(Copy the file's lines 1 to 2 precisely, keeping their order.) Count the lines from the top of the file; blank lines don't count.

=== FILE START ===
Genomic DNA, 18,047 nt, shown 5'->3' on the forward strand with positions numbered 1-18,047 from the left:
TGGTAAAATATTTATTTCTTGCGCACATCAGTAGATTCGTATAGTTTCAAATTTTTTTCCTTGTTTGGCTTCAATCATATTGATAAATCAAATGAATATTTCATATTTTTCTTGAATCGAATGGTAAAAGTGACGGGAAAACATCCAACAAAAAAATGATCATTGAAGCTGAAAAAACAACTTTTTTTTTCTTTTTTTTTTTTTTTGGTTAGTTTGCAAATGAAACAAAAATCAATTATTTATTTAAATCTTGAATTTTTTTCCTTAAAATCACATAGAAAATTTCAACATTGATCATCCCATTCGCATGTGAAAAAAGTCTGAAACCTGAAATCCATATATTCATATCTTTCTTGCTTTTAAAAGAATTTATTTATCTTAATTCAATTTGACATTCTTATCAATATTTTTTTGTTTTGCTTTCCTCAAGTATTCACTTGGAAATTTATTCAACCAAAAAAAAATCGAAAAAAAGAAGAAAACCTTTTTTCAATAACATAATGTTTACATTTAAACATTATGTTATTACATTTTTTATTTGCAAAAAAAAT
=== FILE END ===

Genomic DNA, 18,047 nt, shown 5'->3' on the forward strand with positions numbered 1-18,047 from the left:
TGGTAAAATATTTATTTCTTGCGCACATCAGTAGATTCGTATAGTTTCAAATTTTTTTCCTTGTTTGGCTTCAATCATATTGATAAATCAAATGAATATTTCATATTTTTCTTGAATCGAATGGTAAAAGTGACGGGAAAACATCCAACAAAAAAATGATCATTGAAGCTGAAAAAACAACTTTTTTTTTCTTTTTTTTTTTTTTTGGTTAGTTTGCAAATGAAACAAAAATCAATTATTTATTTAAATCTTGAATTTTTTTCCTTAAAATCACATAGAAAATTTCAACATTGATCATCCCATTCGCATGTGAAAAAAGTCTGAAACCTGAAATCCATATATTCATATCTTTCTTGCTTTTAAAAGAATTTATTTATCTTAATTCAATTTGACATTCTTATCAATATTTTTTTGTTTTGCTTTCCTCAAGTATTCACTTGGAAATTTATTCAACCAAAAAAAAATCGAAAAAAAGAAGAAAACCTTTTTTCAATAACATAATGTTTACATTTAAACATTATGTTATTACATTTTTTATTTGCAAAAAAAAT